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  • br Materials and methods br Results

    2024-05-16


    Materials and methods
    Results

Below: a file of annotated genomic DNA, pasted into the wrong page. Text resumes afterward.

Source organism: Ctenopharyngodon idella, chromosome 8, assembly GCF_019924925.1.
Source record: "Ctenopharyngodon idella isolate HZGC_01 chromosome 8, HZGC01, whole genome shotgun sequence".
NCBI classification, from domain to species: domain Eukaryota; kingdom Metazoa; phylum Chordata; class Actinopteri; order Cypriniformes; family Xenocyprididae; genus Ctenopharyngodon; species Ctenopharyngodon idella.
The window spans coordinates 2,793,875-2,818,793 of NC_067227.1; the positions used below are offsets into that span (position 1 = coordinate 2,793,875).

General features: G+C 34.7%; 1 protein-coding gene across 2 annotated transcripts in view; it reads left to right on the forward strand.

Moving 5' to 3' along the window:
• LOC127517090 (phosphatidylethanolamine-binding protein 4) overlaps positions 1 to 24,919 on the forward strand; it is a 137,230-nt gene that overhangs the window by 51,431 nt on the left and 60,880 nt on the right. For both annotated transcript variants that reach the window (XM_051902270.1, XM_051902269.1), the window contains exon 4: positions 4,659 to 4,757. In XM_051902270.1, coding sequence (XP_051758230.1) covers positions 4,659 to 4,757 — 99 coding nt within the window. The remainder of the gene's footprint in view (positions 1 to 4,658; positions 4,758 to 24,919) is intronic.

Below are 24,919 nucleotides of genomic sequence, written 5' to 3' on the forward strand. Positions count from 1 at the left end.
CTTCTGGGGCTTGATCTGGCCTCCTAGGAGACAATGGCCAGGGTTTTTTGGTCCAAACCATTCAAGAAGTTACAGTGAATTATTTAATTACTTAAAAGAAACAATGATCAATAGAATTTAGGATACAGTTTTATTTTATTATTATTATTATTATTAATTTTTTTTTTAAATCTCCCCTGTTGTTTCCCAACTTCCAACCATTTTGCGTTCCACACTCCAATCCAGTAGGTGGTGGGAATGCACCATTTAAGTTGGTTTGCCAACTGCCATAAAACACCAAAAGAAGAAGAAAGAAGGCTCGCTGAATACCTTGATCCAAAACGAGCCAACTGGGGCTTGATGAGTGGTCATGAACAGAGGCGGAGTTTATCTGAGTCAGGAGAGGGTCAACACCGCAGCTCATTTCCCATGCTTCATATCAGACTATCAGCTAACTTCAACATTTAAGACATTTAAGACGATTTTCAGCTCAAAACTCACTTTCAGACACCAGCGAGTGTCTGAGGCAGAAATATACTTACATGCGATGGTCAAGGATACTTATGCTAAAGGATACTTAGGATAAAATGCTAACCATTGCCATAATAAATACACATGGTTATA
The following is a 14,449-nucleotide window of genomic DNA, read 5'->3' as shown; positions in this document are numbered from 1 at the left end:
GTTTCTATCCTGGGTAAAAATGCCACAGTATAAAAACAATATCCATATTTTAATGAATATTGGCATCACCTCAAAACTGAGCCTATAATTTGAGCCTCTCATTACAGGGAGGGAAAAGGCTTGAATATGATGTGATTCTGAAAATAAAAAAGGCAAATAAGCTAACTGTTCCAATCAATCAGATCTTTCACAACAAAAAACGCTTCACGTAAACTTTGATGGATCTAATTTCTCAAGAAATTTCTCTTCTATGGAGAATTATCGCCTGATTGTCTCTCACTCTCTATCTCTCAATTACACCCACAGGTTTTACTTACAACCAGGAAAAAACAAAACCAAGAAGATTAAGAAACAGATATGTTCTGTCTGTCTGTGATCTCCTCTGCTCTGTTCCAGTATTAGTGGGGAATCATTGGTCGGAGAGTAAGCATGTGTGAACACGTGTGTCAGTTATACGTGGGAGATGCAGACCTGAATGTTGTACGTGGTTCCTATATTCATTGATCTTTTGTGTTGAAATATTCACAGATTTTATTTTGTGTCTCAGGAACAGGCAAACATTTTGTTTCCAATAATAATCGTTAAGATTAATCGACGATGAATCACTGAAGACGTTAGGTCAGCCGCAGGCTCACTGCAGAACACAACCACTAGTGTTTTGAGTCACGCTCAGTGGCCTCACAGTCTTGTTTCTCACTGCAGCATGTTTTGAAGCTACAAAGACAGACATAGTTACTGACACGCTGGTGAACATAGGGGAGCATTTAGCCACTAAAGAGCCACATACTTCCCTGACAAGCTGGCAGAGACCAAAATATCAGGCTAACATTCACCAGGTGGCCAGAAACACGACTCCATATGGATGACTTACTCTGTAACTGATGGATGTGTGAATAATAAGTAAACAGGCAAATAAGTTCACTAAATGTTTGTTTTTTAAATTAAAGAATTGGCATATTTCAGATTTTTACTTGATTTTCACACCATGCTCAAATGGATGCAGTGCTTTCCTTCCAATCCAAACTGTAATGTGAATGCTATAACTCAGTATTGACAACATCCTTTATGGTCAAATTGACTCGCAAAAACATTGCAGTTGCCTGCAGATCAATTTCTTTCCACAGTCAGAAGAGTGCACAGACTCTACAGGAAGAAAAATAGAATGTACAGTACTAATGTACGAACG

Discussion In the present study, we aimed to elucidate the contribution of adenosine receptors to vascular tone in mice with T1D. We showed that diabetes resulted in decreased A1 adenosine receptor-mediated contraction in the aorta, which was accompanied by increased aortic contraction to PE. However, A1 adenosine receptor-mediated responses in mesenteric arteries were not different between vehicle- and STZ-treated mice, suggesting a differential vascular bed effect of diabetes on adenosine receptor function. Interestingly, A1adenosine receptor expression in the Volasertib synthesis was not different between the two groups, suggesting a possibly decreased sensitivity of A1 adenosine receptor to its agonist in the aortas of diabetic mice. Our results are in concordance with earlier studies showing that, in STZ-treated diabetic rats, there was a decrease in A1 adenosine receptor sensitivity to adenosine and impaired Gi coupling, with no change in A1 adenosine receptor expression in adipocytes (Barrington et al., 1996, Green and Johnson, 1991). Furthermore, T1D had a tissue-specific effect on A1 adenosine receptor sensitivity (Barrington et al., 1996), which may be the case in the present study as we did not see a difference in response to A1 adenosine receptor activation in mesenteric arteries, contrary to aortas. The disconnect between the expression and activity/signaling of adenosine receptors is not novel. In fact, our laboratory has previously shown that, while mesenteric arteries express A2A adenosine receptor, this adenosine receptor subtype does not contribute to the regulation of their vascular tone (Teng et al., 2013). Also, another study showed that, while the coronary arteries express A2B adenosine receptor, this receptor did not play an active role in the endogenous regulation of coronary blood flow (Berwick et al., 2010). Interestingly, the same group demonstrated that obesity and metabolic syndrome augmented the contribution of A2B adenosine receptor to adenosine-induced dilation, which was surprisingly associated with a decrease in coronary A2B adenosine receptor protein expression (Bender et al., 2009). Together, these data, with other studies, suggest that diseases such as diabetes may alter receptor sensitivity and/or signaling independent of receptor expression levels. Unfortunately, little is known about the posttranslational modifications of adenosine receptors during both healthy and disease conditions, as is how these modifications (such as O-linked N-acetylglucosamineprotein modification in diabetes) may affect the receptor's intracellular signaling pathways and activity (Palmer and Stiles, 1999). As expected, STZ treatment resulted in an increase in blood glucose levels, accompanied by a significant decrease in body weight. These effects have been well documented by our laboratory and many others (Grden et al., 2005, Grden et al., 2007, Labazi et al., 2016a, Pawelczyk et al., 2005). While we did not observe differences in endothelium-mediated vasorelaxation in aortas and mesenteric arteries from vehicle- and STZ-treated groups, contractile responses to the adrenergic receptor agonist PE was significantly higher in aortas from diabetic mice. These data are in concordance with previous studies (Rehman et al., 2014, Xie et al., 2010). The observed decreased contraction to the A1 adenosine receptor agonist may also be a compensatory mechanism to counteract increased aortic contractility to other agonists, such as PE, in diabetes to regulate vascular tone, at least at this early stage of T1D. The newly considered notion that adenosine levels and adenosine receptor expression are dramatically changed in pathological conditions allowed for a new proposed role for the adenosine receptors. However, our understanding of the contribution of adenosine receptors to the physiology and pathophysiology of the cardiovascular system is still at an early stage, and the findings in the field seemed contradictory. For instance, increased adenosine levels and activation of A2B adenosine receptor signaling was shown to be protective during diabetic nephropathy (Tak et al., 2014). However, increased adenosine and expression of A2B adenosine receptor was shown to contribute to hypertension in chronic kidney disease (Zhang et al., 2013). This contradictory role of elevated adenosine levels and A2B adenosine receptor signaling can be explained by the fact that A2B adenosine receptor signaling can be tissue specific (endothelial cells vs whole kidney) or disease specific (diabetes vs hypertension). In addition, adenosine receptor signaling pathways are still under investigation.